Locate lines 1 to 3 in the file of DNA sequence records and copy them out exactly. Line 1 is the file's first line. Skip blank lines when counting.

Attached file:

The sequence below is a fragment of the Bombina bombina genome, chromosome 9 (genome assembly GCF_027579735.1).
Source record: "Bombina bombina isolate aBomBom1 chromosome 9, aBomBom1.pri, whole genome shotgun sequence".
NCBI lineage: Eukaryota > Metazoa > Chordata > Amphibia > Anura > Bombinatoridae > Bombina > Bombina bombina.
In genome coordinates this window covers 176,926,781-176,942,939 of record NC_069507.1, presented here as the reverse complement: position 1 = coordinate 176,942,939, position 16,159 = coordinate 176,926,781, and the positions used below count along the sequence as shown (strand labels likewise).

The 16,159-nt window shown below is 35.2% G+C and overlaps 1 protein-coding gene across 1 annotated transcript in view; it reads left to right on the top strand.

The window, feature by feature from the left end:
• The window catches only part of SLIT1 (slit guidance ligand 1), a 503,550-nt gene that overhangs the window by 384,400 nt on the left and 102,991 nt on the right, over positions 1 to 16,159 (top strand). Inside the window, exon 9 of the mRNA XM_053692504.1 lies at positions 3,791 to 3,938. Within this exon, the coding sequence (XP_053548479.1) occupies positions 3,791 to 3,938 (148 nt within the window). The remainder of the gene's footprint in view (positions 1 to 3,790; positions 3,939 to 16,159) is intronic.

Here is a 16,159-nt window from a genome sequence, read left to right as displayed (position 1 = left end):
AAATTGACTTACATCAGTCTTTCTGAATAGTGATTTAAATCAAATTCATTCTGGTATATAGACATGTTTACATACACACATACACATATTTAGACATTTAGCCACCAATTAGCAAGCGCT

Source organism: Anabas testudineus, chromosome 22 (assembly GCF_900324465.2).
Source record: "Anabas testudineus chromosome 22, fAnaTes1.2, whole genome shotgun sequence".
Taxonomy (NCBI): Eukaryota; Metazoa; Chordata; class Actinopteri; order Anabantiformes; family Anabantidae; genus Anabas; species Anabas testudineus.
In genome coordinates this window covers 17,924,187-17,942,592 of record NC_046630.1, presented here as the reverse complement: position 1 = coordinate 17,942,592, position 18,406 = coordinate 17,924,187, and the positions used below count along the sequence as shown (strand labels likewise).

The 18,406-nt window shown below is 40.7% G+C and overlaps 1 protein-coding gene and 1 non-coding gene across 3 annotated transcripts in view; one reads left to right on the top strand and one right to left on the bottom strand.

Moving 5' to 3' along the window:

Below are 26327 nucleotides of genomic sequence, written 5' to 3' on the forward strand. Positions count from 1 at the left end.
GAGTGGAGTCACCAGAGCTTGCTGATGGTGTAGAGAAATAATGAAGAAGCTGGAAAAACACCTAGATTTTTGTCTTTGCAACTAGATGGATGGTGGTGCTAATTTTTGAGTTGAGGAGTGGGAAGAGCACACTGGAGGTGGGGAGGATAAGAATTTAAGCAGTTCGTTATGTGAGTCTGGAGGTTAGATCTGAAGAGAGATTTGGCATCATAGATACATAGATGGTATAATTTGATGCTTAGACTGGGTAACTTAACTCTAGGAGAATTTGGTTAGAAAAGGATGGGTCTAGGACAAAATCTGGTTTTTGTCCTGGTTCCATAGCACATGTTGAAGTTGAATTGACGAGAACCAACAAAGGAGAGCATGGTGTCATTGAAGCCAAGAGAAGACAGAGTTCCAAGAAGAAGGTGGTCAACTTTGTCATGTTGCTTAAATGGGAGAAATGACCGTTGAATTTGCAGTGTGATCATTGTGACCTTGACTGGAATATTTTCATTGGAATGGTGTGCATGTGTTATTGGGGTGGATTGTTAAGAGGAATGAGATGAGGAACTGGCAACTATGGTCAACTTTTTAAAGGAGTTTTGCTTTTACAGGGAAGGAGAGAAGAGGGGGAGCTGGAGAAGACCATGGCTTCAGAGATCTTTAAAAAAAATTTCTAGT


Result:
The sequence below is a fragment of the Bombina bombina genome, chromosome 9 (genome assembly GCF_027579735.1).
Source record: "Bombina bombina isolate aBomBom1 chromosome 9, aBomBom1.pri, whole genome shotgun sequence".
NCBI lineage: Eukaryota > Metazoa > Chordata > Amphibia > Anura > Bombinatoridae > Bombina > Bombina bombina.